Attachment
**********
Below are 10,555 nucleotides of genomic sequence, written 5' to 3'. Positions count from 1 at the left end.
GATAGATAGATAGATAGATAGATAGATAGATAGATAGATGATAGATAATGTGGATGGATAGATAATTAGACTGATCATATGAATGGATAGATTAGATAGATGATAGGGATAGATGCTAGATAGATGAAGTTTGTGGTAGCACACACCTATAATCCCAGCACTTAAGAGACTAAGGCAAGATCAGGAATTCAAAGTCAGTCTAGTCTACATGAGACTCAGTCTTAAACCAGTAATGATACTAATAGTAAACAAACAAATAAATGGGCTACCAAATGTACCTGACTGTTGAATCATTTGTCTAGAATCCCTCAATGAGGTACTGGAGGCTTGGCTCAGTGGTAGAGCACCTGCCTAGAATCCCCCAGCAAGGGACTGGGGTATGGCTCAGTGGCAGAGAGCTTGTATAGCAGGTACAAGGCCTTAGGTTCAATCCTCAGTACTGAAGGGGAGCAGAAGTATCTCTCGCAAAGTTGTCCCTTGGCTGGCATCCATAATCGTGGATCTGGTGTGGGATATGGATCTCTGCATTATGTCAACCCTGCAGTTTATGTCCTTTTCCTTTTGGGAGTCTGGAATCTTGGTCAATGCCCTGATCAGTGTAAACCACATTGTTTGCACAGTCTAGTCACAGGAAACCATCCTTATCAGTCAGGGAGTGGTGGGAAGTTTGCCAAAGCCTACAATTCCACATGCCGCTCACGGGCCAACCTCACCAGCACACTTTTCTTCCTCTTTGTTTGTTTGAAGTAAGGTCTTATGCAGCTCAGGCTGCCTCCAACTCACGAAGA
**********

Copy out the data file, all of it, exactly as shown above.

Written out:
Below are 10,555 nucleotides of genomic sequence, written 5' to 3'. Positions count from 1 at the left end.
GATAGATAGATAGATAGATAGATAGATAGATAGATAGATGATAGATAATGTGGATGGATAGATAATTAGACTGATCATATGAATGGATAGATTAGATAGATGATAGGGATAGATGCTAGATAGATGAAGTTTGTGGTAGCACACACCTATAATCCCAGCACTTAAGAGACTAAGGCAAGATCAGGAATTCAAAGTCAGTCTAGTCTACATGAGACTCAGTCTTAAACCAGTAATGATACTAATAGTAAACAAACAAATAAATGGGCTACCAAATGTACCTGACTGTTGAATCATTTGTCTAGAATCCCTCAATGAGGTACTGGAGGCTTGGCTCAGTGGTAGAGCACCTGCCTAGAATCCCCCAGCAAGGGACTGGGGTATGGCTCAGTGGCAGAGAGCTTGTATAGCAGGTACAAGGCCTTAGGTTCAATCCTCAGTACTGAAGGGGAGCAGAAGTATCTCTCGCAAAGTTGTCCCTTGGCTGGCATCCATAATCGTGGATCTGGTGTGGGATATGGATCTCTGCATTATGTCAACCCTGCAGTTTATGTCCTTTTCCTTTTGGGAGTCTGGAATCTTGGTCAATGCCCTGATCAGTGTAAACCACATTGTTTGCACAGTCTAGTCACAGGAAACCATCCTTATCAGTCAGGGAGTGGTGGGAAGTTTGCCAAAGCCTACAATTCCACATGCCGCTCACGGGCCAACCTCACCAGCACACTTTTCTTCCTCTTTGTTTGTTTGAAGTAAGGTCTTATGCAGCTCAGGCTGCCTCCAACTCACGAAGA